“Longing and Grace” Pilgrim Church UCC, Sixth Sunday of Easter, (Acts 16:9-15) May 1, 2016

Paul’s Vision, Lydia’s Longing, and God’s Grace

-We heard about Paul a few weeks ago (Road to Damascus), now we see him in action.
-Another vision: a man asking for Paul’s help in Macedonia.
-Settle in at Philippi.  On the Sabbath, they go down by the river as it’s a place of prayer.  Paul and his friends encounter some women gathered there, including Lydia.
-Lydia: independent, successful business woman, dealer in purple cloth (luxury good), probably had a high socio-economic status.  Lydia runs her own household, makes her way alone in a man’s world.
-Lydia comes to worship at that river because she is longing for something more in her life, something beyond the success in the business world she’s achieved.
-Lydia is transformed, asks Paul and his friends to baptize her entire household.  Offers Paul hospitality to stay at her house as he continued to proclaim the Good News of Jesus Christ.
-Remember Paul was supposed to be in Macedonia answering the man’s plea in his vision.  Instead he encounters an independent, successful business woman who had been seeking God all along.
-Lydia’s longing met with God’s grace.  After her baptism into the faith and family of Jesus Christ, she offers Christian hospitality.  Once again, God defies our expectations.[1]

Human Obedience Meets Divine Initiative

-In this story, human obedience meets divine initiative.  God is at work in surprising ways!
-UCC Minister Eric Elnes speaks of spending summers working in a salmon cannery in Alaska to pay for college.  The hours were brutal but in just 6-7 weeks he could make enough money to cover college costs (combined with financial aid, student loans, and modest help from his parents.)
-The summer before his senior year, the salmon apparently decided to go on vacation.  The cannery sent him home early and even with odd jobs he only had $1,200 of the $8,000 needed.
-Walking along the bluffs he would cry out to God that he needed a miracle, he felt lost and scared.  Three days before he was to leave, he stood on the bluffs yelling at God and heard the still small voice of God in his heart saying, “You’re asking me for the wrong thing.  Don’t ask for the money.  Don’t ask for a cheap trick to avoid defeat.  Ask instead for assurance that I, whom you love so well, love you back, and that I will be there for you just as much in defeat as in victory.”[2]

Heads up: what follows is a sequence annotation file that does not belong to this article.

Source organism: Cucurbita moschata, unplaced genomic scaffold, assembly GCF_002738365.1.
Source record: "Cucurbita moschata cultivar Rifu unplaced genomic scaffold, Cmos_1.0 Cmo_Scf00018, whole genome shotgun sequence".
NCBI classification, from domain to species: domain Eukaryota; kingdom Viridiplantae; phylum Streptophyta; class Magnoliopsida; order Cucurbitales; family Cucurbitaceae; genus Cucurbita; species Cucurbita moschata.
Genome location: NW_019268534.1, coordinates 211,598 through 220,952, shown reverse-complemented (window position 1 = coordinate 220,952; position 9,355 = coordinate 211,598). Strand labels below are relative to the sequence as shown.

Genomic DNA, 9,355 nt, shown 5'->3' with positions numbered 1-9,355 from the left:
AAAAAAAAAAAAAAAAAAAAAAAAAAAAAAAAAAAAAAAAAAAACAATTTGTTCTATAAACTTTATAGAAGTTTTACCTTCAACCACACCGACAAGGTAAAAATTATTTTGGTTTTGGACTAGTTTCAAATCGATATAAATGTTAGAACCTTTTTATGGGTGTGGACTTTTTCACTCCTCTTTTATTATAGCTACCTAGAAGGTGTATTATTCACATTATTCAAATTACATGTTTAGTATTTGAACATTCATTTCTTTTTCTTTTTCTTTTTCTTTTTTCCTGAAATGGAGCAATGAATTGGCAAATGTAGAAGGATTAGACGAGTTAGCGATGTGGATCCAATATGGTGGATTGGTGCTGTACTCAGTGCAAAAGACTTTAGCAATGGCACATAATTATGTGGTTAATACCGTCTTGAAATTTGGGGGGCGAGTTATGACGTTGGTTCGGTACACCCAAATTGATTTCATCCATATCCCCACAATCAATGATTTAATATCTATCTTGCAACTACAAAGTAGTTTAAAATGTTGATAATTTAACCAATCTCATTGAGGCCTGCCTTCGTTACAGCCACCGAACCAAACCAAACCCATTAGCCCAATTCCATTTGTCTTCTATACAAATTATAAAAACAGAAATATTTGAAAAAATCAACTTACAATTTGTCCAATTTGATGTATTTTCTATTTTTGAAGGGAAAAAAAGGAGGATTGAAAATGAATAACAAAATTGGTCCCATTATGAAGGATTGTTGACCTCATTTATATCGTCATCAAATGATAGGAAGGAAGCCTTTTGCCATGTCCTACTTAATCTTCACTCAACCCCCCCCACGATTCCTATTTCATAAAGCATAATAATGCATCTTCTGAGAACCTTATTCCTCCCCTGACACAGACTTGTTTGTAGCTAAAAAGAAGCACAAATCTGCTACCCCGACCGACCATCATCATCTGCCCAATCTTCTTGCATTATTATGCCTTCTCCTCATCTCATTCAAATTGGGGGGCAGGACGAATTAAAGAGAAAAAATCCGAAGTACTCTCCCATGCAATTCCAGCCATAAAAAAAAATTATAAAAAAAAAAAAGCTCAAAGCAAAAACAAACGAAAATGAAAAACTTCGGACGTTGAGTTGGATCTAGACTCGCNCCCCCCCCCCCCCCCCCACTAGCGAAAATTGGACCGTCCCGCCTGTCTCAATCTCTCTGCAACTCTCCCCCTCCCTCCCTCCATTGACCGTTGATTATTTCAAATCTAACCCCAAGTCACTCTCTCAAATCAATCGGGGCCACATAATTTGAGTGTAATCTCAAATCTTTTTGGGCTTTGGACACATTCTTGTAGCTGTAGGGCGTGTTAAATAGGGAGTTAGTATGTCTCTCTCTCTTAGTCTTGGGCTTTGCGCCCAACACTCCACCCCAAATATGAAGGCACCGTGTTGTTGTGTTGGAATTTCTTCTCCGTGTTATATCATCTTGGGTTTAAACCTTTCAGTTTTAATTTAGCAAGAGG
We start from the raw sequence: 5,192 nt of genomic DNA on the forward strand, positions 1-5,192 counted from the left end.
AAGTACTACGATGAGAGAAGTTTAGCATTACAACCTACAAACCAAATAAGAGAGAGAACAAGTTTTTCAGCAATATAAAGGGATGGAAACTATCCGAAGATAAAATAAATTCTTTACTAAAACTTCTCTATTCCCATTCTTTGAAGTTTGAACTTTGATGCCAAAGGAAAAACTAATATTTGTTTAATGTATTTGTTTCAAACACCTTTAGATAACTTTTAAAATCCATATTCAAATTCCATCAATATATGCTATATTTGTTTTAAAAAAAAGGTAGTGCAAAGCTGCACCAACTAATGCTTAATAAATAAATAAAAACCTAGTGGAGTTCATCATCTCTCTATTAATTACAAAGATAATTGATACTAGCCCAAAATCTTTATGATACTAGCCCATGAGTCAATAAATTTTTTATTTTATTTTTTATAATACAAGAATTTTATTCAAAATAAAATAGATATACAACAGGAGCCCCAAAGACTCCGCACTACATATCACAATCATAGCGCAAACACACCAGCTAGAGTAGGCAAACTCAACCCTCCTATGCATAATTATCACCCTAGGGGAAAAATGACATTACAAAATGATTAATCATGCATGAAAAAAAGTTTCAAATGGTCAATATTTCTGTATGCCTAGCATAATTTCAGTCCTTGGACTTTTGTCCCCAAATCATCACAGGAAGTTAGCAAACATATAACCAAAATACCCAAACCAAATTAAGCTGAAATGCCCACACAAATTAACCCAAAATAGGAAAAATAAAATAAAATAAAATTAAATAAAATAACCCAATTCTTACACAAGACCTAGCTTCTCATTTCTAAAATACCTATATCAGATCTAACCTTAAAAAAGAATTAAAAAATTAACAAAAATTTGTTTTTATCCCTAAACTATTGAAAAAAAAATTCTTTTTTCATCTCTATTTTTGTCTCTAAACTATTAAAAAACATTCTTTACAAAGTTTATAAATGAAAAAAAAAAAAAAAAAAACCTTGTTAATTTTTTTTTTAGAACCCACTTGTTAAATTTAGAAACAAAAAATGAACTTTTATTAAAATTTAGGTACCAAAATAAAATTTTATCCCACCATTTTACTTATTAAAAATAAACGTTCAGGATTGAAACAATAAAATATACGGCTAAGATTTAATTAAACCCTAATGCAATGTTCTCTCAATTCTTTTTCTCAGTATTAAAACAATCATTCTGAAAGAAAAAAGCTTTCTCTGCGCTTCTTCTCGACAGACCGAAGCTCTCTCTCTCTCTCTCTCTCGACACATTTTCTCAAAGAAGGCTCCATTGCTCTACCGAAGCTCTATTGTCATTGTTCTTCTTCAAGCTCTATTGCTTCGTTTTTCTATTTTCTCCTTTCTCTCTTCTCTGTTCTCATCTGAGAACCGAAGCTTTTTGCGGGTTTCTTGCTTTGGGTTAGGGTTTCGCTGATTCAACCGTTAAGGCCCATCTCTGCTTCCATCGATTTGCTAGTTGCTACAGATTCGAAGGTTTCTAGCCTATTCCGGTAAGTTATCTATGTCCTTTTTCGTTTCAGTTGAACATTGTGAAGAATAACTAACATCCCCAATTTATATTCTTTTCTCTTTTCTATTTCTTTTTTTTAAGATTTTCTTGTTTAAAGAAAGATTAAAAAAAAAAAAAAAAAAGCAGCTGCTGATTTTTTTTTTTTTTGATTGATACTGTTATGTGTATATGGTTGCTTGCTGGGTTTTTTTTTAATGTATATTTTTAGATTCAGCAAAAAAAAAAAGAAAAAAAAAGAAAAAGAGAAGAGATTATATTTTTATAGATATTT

-Changed his outlook, realized he wanted God’s presence even more than he wanted to finish college.  Elnes went back to the cannery and heard about an open job at another salmon cannery in Southeastern Alaska and felt compelled to spend his little money on a plane ticket to see if he might get that job.  He did, and the salmon showed up.  Working every day from 6:30 am-1:30 or 2:30am he returned to college with $9,600.
-Felt like a miracle–not that he found the money, but that he received quiet assurance from God that became a defining moment in his life.  For the last 30 years, that moment has served as a pivotal point on his faith journey.  Sometimes the best way forward is to stand still and let God find us.
-Sometimes human obedience (whether that’s making your way to Macedonia in Paul’s case, showing up at a river with an open heart in Lydia’s case, or yelling for God’s help on the bluffs of Alaska in Eric Elnes’ case) meets divine initiative.  And our lives will never be the same!

[1] Ronald Cole-Turner, Commentary on Acts 16:9-15, Feasting on the Word, Year C, Volume 2.
[2] Eric Elnes, Gifts of the Dark Wood: Seven Blessings for Soulful Skeptics (and other Wanderers), 92-93.